Thanks for commenting, Steve. I remain so torn on the issue that I continue to revise this piece even as I write this remark. I started off thinking that the promotion was an outrage to all we in the profession do to put content in front of people. And I am now doing a complete 360 and wondering whether the two-week giveaway gimmick will prove to be the true blow-up of the business model that we all know needs blowing up. Given the evolving state of the music and film industries, I’m afraid this direction was inevitable and perhaps I shouldn’t be afraid, but relieved. My real concern is for the future artist. How do we encourage our youth to pursue a profession if there is not one to pursue?

  2. Laura Ellen Scott
    October 17, 2011 at 1:11 pm #

    Thanks for the attention you are giving this matter. Let’s hope this is the beginning of a productive conversation. I’ll attempt to reconstitute my comment from yesterday–I suspect my IT director friend of zapping your original post, but he won’t notice today because he’s busy doing battle with the Amazon commenters who are posting 1 star reviews. That way is madness . . .

    Anyway, I don’t want to say much now until the experiment is over, but I did want to ask you to consider more explicitly the notion of a novel as a special commodity–which is, I feel, at the root of these anxieties (not just yours).

    • Dan Cafaro
      October 17, 2011 at 4:02 pm #

      Thanks for joining in, Laura, and offering your perspective. And congratulations on the publication of your first novel.

      I may not always be on the “right” side of the issue, but I’m hoping that by raising the questions I did in the article, we might consider the long-term ramifications of short-term marketing successes – and how we define those successes.

      I think you’re spot on to bring up the subject of the novel as a special commodity. I certainly hold high its stature among a creative writer’s accomplishments, given the amount of time, energy, and skill it requires to complete. It seems we’re at risk of diminishing the novel’s value next to say, a hot dog or matinee, on an interminably long list of consumer choices. None of these consumables is typically offered for free, so it’s hard for me to wrap my head around the concept of a novel–for some authors, their magnum opus–being made to feel less valuable than a McDonald’s happy meal.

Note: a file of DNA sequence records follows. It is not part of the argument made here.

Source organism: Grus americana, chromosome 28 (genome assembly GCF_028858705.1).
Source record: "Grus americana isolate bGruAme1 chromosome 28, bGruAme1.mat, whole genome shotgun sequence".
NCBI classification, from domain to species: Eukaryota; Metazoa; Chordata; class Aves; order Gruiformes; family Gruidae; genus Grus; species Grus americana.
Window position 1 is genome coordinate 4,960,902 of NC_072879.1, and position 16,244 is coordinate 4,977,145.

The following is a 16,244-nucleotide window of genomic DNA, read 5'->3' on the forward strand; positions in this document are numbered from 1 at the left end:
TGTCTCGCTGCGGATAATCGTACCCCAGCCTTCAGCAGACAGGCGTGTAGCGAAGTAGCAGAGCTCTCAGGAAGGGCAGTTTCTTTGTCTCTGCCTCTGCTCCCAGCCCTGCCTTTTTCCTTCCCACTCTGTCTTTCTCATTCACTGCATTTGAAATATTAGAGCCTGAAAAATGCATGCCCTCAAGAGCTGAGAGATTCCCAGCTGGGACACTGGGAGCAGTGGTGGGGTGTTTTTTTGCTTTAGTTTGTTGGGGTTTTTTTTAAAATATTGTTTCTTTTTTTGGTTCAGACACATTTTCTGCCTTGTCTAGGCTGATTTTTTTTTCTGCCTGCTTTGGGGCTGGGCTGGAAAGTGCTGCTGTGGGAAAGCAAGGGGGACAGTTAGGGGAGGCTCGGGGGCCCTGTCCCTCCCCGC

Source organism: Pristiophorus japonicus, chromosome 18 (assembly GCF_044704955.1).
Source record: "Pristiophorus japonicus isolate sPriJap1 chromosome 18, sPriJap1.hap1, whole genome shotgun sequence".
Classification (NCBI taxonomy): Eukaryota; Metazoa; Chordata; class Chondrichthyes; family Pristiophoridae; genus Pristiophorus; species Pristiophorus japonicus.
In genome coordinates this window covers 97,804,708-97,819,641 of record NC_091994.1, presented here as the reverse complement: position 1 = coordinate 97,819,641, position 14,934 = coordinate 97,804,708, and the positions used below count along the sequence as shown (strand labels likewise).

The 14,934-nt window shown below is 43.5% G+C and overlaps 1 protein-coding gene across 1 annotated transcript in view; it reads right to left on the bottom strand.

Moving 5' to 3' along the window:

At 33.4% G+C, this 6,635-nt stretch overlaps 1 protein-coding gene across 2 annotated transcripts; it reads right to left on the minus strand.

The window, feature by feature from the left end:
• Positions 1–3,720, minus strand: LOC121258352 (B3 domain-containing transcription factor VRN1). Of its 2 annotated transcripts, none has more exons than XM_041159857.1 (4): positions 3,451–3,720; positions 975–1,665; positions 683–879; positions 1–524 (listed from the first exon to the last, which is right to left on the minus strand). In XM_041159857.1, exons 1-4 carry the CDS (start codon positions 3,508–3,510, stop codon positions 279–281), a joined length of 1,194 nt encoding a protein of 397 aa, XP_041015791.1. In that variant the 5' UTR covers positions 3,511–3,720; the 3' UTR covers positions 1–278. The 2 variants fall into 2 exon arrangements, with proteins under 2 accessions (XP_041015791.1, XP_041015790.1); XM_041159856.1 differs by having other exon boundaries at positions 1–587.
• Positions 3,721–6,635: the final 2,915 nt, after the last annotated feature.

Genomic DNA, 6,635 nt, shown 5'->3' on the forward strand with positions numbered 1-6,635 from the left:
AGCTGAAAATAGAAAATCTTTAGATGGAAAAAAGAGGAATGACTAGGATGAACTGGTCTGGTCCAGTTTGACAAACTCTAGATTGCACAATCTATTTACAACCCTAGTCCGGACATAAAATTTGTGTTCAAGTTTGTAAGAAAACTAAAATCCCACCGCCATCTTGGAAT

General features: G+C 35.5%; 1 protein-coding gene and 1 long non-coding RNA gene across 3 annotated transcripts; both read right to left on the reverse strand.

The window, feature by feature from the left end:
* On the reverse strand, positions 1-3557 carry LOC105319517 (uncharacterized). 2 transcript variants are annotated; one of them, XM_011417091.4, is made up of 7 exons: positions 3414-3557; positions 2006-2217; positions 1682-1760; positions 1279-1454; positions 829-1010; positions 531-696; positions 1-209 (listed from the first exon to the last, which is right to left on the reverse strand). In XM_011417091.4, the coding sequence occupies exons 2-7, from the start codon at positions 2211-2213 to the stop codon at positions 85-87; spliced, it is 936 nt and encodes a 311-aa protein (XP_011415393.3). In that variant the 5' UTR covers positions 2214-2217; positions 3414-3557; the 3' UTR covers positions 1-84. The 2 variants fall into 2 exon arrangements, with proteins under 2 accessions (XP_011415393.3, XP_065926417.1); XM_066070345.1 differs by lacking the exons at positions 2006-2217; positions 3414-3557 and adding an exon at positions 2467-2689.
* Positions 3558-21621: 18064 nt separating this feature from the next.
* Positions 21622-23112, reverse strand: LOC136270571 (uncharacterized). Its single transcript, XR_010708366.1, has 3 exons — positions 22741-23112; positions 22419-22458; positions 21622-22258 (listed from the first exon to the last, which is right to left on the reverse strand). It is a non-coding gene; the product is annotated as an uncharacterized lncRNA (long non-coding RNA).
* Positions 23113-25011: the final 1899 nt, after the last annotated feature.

Of course it may seem silly to compare the consumption of literature to food–and I support the right of every citizen to check out reading material at a library that is funded by tax dollars… and I support the access we now all have to numerous works of literature through the archiving efforts of Google and Project Gutenberg… but it remains unclear to me how this type of publishing free-for-all will be sustainable if the artist, agent, and stakeholder are not being compensated for their diligence.

      Naturally this is an over-reaction on my part since your book’s only available for free for a certain length of time (two weeks, is it?)…